Teen Spirit is the directorial debut of Max Minghella, featuring Elle Fanning in a modern underdog story.
Recently, a colleague posted a comment about how the style of movies changed in the 1970s. The western was popular and started to fade away. The comment asked if there were any westerns made after the 1970s that really struck a chord.
What amazed me about the commentary was that it missed the growth of the underdog story: characters who started on the down and out and rose to the challenge by the end of a 90-minute arc. Sure, Rocky is probably the best example of this, but comedies in the 1970s and the 1980s really focused on the underdog.
Max Minghella’s directorial debut, Teen Spirit is a call back to the types of comedies that I grew up with; the story is very obviously a call back to the reality TV shows like Dancing With the Stars, The Voice, or American Idol.
Elle Fanning plays Violet Valenski, a shy teenager living in a small European town has a voice and the flair to entertain. She and her mom are on hard times though and are barely scraping by. On a chance encounter, she interviews for the British sensation television show, Teen Spirit.
Minghella’s script downplays the interview, setting us up for the inevitable. Though that aspect of the story could possibly be seen as a cop out, it actually plays to Fanning’s strengths as an actress because it gives her character a chance to grow with a down-and-out opera singer, Vlad (Zlatko Buric) who offers, drunkenly, to be her coach.
Violet is eventually invited to compete in front of a live audience in London where the pressure of all the intricacies involved in finding new talent catches up with her. It is here that she meets the last season’s winner, Keyan Spears (Ruairi O’Connor) and the record label’s manager, Jules, played by Rebecca Hall. Her intensity makes her a natural foil for Violet as she is cornered in to signing with a label. Interestingly, Violet’s own trappings come into focus as she is forced to make a decision, while squaring off with Vlad, whom Violet discovers is more than he seems. Her shyness melts away in the second act as the excitement of being in the moment catches up with her.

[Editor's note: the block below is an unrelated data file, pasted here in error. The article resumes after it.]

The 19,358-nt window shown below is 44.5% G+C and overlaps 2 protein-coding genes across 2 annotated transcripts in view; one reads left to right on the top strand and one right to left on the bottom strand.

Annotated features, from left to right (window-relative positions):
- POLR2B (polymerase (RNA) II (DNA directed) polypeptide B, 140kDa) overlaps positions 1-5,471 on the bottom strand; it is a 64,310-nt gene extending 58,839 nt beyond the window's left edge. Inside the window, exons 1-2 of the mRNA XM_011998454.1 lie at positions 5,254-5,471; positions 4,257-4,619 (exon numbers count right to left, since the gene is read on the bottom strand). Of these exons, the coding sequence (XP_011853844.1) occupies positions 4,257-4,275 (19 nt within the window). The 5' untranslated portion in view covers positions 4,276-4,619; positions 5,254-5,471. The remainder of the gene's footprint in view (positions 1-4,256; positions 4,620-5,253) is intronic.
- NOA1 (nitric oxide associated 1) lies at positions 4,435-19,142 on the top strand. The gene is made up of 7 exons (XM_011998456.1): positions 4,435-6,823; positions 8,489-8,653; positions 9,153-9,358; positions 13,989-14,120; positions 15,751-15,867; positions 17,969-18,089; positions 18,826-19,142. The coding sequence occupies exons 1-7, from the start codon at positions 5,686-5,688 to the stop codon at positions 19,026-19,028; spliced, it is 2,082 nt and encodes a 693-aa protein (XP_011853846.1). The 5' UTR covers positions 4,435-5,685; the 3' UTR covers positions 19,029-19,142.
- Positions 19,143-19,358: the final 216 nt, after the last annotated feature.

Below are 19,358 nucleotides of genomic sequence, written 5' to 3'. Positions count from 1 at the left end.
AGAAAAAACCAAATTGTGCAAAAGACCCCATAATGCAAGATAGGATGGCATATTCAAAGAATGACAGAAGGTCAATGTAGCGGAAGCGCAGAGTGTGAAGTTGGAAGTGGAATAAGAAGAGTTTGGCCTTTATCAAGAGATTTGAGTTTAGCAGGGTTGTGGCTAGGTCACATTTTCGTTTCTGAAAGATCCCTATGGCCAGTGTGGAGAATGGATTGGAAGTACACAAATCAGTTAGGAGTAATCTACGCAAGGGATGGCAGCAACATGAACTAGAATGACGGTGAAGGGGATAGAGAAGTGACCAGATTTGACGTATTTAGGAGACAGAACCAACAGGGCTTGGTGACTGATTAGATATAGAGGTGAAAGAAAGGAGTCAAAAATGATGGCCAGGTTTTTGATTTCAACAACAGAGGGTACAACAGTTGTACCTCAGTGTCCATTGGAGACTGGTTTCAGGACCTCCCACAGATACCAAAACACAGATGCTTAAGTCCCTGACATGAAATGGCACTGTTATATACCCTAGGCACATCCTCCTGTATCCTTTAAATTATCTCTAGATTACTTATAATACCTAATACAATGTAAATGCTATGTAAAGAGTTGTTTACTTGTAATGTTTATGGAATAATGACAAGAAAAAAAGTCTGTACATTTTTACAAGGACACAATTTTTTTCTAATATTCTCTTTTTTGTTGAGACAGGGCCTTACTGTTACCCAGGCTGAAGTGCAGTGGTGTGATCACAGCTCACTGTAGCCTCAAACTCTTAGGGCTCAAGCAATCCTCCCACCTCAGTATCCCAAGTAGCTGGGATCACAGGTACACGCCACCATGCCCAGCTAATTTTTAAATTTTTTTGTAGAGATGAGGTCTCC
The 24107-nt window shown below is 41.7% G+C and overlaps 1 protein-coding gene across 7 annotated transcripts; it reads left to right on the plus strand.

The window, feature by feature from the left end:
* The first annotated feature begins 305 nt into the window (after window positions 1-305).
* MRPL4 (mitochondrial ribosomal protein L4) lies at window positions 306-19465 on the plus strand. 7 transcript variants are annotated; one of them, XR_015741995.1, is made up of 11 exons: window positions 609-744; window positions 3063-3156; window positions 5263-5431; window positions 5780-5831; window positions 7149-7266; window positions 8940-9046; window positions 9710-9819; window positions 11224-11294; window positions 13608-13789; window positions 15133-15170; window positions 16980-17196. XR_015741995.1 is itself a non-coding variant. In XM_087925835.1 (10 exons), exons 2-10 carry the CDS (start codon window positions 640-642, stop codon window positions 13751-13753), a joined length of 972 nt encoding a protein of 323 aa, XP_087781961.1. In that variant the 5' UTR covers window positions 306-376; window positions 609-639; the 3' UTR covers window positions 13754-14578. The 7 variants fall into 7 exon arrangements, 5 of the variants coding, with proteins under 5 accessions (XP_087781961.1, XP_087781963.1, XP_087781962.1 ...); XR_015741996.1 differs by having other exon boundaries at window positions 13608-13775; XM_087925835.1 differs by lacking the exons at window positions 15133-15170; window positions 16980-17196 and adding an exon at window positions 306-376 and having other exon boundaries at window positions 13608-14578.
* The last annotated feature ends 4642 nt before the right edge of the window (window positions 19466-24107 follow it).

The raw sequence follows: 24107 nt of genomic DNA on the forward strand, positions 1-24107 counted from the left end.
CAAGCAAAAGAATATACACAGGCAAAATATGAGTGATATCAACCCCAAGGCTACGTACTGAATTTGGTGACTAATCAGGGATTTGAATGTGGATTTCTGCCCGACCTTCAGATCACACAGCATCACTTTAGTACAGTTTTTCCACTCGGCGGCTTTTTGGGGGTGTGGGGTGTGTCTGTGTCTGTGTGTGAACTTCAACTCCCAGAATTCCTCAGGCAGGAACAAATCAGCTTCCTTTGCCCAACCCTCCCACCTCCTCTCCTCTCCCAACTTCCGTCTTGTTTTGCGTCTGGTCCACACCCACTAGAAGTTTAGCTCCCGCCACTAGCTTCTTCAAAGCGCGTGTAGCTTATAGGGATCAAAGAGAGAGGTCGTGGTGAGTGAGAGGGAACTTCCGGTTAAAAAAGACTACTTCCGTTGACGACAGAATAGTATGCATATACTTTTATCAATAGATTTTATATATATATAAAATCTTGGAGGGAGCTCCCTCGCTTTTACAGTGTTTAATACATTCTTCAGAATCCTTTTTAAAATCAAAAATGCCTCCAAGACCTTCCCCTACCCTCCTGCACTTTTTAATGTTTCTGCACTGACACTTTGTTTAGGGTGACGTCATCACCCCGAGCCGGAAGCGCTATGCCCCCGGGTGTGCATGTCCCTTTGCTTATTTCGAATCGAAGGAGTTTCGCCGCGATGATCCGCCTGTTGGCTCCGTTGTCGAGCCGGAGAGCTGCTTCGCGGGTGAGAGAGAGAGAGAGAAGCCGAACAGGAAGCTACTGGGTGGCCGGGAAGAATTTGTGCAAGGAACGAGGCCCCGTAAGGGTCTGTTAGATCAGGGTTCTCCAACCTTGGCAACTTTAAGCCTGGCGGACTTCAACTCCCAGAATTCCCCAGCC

We are only four months into 2019 and this is the second film to feature an underdog theme; the first being Stephen Marchant’s Fighting with My Family. Both films feature female leads, something that was sorely lacking from the majority of the underdog stories I enjoyed as a kid. Both use humor to convey and mask their dramas, but the predictability of Minghella’s story is where Fighting with My Family edges out Teen Spirit.
That’s not to say that Teen Spirit doesn’t have its own heart. Everything builds up to the moment, becoming more and more predictable. Minghella’s intentional focus on the essence of living in the moment eventually pays off bringing Violet’s journey to a satisfying conclusion.
Directing your first film can be daunting enough. Directing your own script can be downright scary. Max Minghella delivers just enough to make Violet’s journey relatable, but makes us wait just a bit too long for the ultimately satisfying payoff.
Full of glitz and glam, Teen Spirit will appeal to anyone who has a dream and the fortitude to follow it.
Now in theaters, Teen Spirit is rated PG-13.